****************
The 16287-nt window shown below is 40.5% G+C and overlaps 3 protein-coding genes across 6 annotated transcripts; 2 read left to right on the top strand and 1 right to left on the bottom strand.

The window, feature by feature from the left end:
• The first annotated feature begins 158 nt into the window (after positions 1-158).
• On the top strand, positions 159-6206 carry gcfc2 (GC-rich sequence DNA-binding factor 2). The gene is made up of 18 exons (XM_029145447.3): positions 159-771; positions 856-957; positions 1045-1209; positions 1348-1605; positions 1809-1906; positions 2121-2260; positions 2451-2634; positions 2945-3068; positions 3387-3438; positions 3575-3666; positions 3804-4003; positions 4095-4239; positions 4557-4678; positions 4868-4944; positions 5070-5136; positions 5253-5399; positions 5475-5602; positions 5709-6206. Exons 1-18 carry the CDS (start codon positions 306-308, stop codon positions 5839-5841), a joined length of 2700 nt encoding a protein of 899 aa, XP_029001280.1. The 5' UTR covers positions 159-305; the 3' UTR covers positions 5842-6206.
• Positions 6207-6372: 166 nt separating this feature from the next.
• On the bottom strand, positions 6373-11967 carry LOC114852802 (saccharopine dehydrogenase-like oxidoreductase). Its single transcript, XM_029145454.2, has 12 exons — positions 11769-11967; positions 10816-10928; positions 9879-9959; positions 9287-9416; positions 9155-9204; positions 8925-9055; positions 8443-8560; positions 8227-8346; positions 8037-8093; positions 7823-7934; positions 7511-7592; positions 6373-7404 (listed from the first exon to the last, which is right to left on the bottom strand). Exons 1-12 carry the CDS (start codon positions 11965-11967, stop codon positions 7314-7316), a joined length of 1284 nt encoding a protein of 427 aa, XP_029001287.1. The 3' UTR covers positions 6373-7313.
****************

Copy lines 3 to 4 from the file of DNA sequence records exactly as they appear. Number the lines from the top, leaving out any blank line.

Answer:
• The first annotated feature begins 158 nt into the window (after positions 1-158).
• On the top strand, positions 159-6206 carry gcfc2 (GC-rich sequence DNA-binding factor 2). The gene is made up of 18 exons (XM_029145447.3): positions 159-771; positions 856-957; positions 1045-1209; positions 1348-1605; positions 1809-1906; positions 2121-2260; positions 2451-2634; positions 2945-3068; positions 3387-3438; positions 3575-3666; positions 3804-4003; positions 4095-4239; positions 4557-4678; positions 4868-4944; positions 5070-5136; positions 5253-5399; positions 5475-5602; positions 5709-6206. Exons 1-18 carry the CDS (start codon positions 306-308, stop codon positions 5839-5841), a joined length of 2700 nt encoding a protein of 899 aa, XP_029001280.1. The 5' UTR covers positions 159-305; the 3' UTR covers positions 5842-6206.